I sat in my first college class with pen nervously poised, ready to absorb every word my professor had to say. I imagined that he would stand at the front of the class and stiffly, yet drolly - and preferably with an English accent - impart the wisdom of his many years in the field of psychology. Instead, the late, great Michael Fleming of Boston University stalked into the room with all the zeal of a velociraptor. He spent the following semester alternately delighting and terrorizing us – with shocking tales straight from the therapist’s couch; hissed, Mystery Science Theater style psychological commentary on scenes from popular movies; and by gleefully creeping up on sleeping students to startle them awake. It was my favorite class of a very long educational career, and it was a rollercoaster of emotions.
The lay assumption seems to be that learning is a dry, staid affair best conducted in quiet tones and ruled by an unemotional consideration of the facts, and historically we have constructed our classrooms and working environments with this assumption in mind. But I will argue that we learn – and work – at an optimal level when our emotions are fully engaged. Moreover, I’ll argue that even when a calm, careful approach is indicated (such as at the laboratory bench), we still do our best work when motivated by underlying emotional forces.
Indeed, many emotion scientists believe that emotions are the most basic, essential motivators – that they evolved in order to drive us toward things that are advantageous for our survival and reproduction (high-calorie foods, attractive sex partners) and repel us from things that are potentially hazardous (rotten meat, venomous spiders). They do so in a way that is often not subject to our insight or control, and emotions can at times be so powerful that they hijack our entire cognitive and motivational systems. Anyone skeptical that emotions can take the driver’s rather than the passenger seat has never been in love, or experienced true grief. This centrality of emotion is what led scientist Elaine Fox to make the bold claim “emotions are at the heart of what it means to be human”.
The field of education is beginning to awaken to the potential power of emotions to fuel learning, informed by contributions from psychology and neuroscience. At the forefront of this charge is Mary Helen Immordino-Yang, educational psychologist and recipient of the Award for Transforming Education through Neuroscience. She argues that we need to consider social and emotional forces even when assigning something as seemingly unemotional as a physics problem. She details how emotions play a role in each step of tackling the problem: spurring motivation to get started, determining persistence, managing anxieties that one may not be able to solve the problem, and finally following a strategy to solve the problem that feels the most rewarding.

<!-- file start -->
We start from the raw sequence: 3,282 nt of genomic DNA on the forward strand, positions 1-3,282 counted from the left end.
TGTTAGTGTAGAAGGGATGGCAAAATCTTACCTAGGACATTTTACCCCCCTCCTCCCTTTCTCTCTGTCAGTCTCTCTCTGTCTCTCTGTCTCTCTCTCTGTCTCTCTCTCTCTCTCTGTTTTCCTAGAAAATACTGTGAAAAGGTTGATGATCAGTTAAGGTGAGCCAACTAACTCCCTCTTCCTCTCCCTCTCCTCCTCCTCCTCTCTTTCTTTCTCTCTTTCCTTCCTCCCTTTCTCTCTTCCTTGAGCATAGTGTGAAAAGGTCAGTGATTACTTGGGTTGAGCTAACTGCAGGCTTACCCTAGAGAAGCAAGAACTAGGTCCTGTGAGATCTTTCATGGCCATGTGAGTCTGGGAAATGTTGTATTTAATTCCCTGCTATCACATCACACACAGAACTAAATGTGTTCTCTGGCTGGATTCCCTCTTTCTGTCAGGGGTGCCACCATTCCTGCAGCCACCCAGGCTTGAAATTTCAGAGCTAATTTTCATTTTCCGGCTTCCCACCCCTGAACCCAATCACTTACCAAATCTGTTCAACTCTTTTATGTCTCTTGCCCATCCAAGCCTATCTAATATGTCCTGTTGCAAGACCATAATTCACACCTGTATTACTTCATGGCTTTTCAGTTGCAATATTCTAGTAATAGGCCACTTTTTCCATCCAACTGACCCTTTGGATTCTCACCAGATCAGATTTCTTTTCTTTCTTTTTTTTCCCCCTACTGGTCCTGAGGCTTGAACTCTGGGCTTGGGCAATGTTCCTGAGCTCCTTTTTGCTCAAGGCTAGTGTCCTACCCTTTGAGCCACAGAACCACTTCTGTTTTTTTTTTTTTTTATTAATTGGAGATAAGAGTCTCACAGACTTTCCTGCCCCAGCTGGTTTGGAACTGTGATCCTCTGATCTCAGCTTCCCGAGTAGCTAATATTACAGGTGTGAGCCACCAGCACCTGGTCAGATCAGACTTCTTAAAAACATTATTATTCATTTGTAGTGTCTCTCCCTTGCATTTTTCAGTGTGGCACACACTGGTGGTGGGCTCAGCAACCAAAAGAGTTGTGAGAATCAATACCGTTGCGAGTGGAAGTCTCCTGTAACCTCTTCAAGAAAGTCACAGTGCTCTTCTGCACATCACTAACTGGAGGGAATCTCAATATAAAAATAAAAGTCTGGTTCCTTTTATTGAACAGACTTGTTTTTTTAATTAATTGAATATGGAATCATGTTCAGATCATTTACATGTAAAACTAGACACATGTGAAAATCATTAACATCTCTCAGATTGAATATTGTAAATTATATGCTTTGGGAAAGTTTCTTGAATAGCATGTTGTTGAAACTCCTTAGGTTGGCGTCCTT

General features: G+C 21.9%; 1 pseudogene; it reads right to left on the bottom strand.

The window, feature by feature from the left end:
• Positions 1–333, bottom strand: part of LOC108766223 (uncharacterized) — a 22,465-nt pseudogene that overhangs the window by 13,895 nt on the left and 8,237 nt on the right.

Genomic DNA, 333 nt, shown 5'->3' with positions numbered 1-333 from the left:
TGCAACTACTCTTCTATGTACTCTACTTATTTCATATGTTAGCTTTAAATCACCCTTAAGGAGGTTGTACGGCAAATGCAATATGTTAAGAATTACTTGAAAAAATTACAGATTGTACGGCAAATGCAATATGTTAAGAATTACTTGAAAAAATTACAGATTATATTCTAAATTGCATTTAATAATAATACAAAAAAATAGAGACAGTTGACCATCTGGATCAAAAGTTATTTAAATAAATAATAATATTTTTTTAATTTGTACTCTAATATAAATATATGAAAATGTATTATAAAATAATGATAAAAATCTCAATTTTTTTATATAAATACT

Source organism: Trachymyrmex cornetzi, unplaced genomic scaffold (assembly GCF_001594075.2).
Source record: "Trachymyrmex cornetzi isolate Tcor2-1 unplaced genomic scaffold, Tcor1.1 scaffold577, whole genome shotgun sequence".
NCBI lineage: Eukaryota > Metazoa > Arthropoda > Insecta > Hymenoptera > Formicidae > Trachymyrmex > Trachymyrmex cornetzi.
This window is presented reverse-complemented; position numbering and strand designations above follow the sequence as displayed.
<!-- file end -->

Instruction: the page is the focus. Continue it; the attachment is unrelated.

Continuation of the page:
Thus, we can enhance the learning, motivation, and productivity of our students by understanding - and then harnessing - the power of emotion. Not only will they learn better, but exploiting emotional power could also yield a truly transformative life experience.
To hear more, stay tuned for my book on this topic, out in 2015!
Are You in the Field of Higher Education? I Could Use Your Help!
In the book, I will first make the argument that understanding the emotional forces that underpin student motivation and learning can transform our efforts to inspire and instruct. Next I’ll illustrate how we can harness the motivational power of emotions by sharing concrete examples of activities/assignments that target a series of specific affective states.
This is where I need your help!
I’d like to use examples from a variety of disciplines, so if you are willing to share examples of activities/assignments/experiences that evoked these affective states, I’d be ever grateful. The focus will be on the higher ed classroom, but I welcome examples from secondary education (or even business/industry).